July 25, 2010

China Builds Hypersonic Wind Tunnel to Develop Spaceplane (Source: Parabolic Arc)
Chinese Inner Mongolia North Heavy Industries Group recently announced that the group has successfully provided the key element of “JF12 Shockwave Hypersonic wind tunnel”, which is the most advanced and creative project in world Hypersonic research area. “JF12 Shockwave Hypersonic wind tunnel” is being constructed for the initiation of China’s future spaceplane project. JF12 Windtunnel is mainly designed by the Institute of Mechanics, CAS (Chinese Academy of Science). (7/25)

Race for New Space Taxi Intensifies - Good for Florida! (Source: Florida Today)
SpaceX is not the only company working on a private space taxi to deliver astronauts to and from the International Space Station. Other companies, including some of the traditional behemoths of the aerospace industry, are not ceding the competition for billions of dollars worth of NASA contracts. Boeing is working with upstart Bigelow Aerospace on a simple Apollo-like space capsule capable of ferrying people to the government-run space station as well as a planned private station called the Orbital Space Complex. Up to seven people could fly in the new craft.

Boeing's spacecraft, so far blandly named CST-100, will be able to be launched on Atlas V, Delta IV, or the SpaceX Falcon 9--all from the Cape Canaveral Spaceport. Boeing's goal is to do final assembly and flight preparations at the spaceport. Bigelow says it would need about five launches a year to deliver crew and cargo to and from its Orbital Space Complex. The company's most aggressive plans call for a bigger inflatable space station later, requiring up to 25 flights a year.

Meanwhile, Lockheed Martin's work on NASA's Orion spacecraft could continue as a government project or be modified to compete for the private taxi contracts. And Orbital says it could launch astronauts aboard its Taurus-2 rocket from the Cape. The point: the government's seed money appears to be doing as planned. Companies aim to develop spacecraft that could satisfy the government's needs but also be sold to private operators. (7/25)

Florida Gubernatorial Hopefuls Visit Space Coast (Sources: Florida Today, SPACErePORT)
On a six-day bus tour of Florida, Republican candidate for governor Rick Scott stopped at Brevard Community College to discuss the space industry's needs with local officials. "Clearly the (industrial) talent here is unbelievable," said the multimillionaire businessman from Naples and first-time office seeker. "We need a team to coordinate their talent with more entrepreneurial spirit.

Another GOP gubernatorial candidate, former Cogressman Bill McCollum, will visit with space industry leaders on July 30, at a gathering sponsored by the Economic Development Commission of Florida's Space Coast. The EDC also sponsored a recent visit by Democratic gubernatorial candidate Alex Sink. (7/25)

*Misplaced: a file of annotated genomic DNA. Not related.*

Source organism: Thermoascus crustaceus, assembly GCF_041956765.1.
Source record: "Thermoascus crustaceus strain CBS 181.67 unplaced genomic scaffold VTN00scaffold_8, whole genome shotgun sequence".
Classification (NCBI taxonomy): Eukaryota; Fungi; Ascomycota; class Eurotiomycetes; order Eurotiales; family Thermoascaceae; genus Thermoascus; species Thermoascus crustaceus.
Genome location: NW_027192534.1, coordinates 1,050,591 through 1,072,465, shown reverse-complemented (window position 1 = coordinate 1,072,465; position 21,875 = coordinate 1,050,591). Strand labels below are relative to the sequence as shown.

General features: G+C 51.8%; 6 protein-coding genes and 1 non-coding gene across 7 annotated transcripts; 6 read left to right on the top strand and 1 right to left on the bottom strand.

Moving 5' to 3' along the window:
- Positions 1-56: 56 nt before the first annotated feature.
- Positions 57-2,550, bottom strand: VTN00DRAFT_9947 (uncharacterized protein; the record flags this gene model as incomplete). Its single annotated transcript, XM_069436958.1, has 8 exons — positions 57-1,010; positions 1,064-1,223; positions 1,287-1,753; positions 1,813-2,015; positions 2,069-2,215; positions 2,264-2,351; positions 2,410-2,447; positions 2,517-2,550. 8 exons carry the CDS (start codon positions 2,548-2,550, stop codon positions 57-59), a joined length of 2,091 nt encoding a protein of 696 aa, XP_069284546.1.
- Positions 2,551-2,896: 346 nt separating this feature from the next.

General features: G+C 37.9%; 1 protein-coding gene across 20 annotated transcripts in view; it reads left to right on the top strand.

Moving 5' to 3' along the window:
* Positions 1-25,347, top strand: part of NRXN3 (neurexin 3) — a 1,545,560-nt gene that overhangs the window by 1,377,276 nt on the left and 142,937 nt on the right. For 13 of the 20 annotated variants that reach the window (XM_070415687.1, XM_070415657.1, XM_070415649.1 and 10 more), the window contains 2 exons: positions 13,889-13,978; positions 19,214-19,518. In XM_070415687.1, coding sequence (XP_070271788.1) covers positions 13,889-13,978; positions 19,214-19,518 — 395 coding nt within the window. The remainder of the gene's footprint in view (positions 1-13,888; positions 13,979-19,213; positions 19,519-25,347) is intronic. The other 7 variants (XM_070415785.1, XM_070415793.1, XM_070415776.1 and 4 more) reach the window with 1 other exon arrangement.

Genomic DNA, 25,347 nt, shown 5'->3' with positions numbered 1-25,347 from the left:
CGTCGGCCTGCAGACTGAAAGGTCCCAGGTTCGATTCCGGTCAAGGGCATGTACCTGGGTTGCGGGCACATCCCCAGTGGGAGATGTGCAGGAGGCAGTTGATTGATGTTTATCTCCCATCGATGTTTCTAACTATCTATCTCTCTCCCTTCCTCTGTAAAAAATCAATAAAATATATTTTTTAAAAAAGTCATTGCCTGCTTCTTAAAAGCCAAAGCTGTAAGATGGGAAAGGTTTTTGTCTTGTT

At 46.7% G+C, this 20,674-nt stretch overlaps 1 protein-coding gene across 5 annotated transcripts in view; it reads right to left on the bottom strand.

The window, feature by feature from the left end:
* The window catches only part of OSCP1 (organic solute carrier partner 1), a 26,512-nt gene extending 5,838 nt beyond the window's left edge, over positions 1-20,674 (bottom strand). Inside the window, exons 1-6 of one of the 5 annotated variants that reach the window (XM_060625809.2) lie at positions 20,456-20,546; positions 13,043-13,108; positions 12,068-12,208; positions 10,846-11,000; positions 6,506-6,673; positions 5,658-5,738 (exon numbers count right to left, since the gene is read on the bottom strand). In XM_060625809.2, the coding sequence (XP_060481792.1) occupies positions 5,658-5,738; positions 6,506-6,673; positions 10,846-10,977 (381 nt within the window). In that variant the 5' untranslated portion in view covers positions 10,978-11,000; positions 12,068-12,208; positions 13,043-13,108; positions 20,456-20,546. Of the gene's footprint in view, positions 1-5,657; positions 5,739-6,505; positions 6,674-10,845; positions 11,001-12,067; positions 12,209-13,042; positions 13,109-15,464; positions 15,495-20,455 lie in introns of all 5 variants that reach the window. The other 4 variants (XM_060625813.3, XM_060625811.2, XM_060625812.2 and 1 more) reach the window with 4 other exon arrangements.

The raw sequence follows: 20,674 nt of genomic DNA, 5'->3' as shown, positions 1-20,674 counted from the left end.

From Here to Infinity: WSMR History Spans Centuries (Source: Las Cruces Sun-News)
It has been 65 years since the first atomic bomb fused the desert sand into a bowl of green glass on the other side of the Organ Mountains. The Trinity Site where Dr. Robert Oppenheimer and the Manhattan Project scientists detonated "the gadget" is part of White Sands Missile Range, and is one of many historic firsts that occurred there, said Darren Court, director and curator of the WSMR Museum.

White Sands is also the site of the first American test flight of the V-2 rocket. The V-2 rocket was developed by German rocket scientists and used against civilians in London during World War II. After the end of World War II, captured V-2 rockets were brought to White Sands along with dozens of the German rocket scientists who developed it, including the famous Dr. Wernher Von Braun.

White Sands was also the site of the first firing of a surface-to-air missile that took out a plane, the Nike Ajax, and the first test of a ground-to-ground artillery weapon capable of delivering a nuclear warhead. The Redstone Rocket, which was used to put the first astronauts in space as part of the Gemini program, was also developed at White Sands. (7/25)

Rocket Piece Finds a Home (Source: The Sun News)
The chunk of an Air Force rocket that washed ashore on Hilton Head Island in May was headed for the scrap heap until a Beaufort County sheriff's captain suggested a new home: the Coastal Discovery Museum. Capt. Toby McSwain helped retrieve the 12-foot by 20-foot piece of rocket fairing. He then called museum president and CEO Michael Marks with the idea that local schoolchildren might want to see it. (7/25)

Shuttle Shutdown Could Launch Sales of Collectibles (Source: Florida Today)
After a lot of trickling, the economic impact of the shuttle program on Brevard County arrives at the Titusville Sunrise Rotary Club. For the last two decades, club members have sold shuttle stuff. It started with shuttle certificates commemorating the launch sold to folks gathered to watch the lift-offs, and as the shuttle program evolved, so did the goods for sale. They grew to include hats, pins, mouse pads and T-shirts, lots and lots of T-shirts.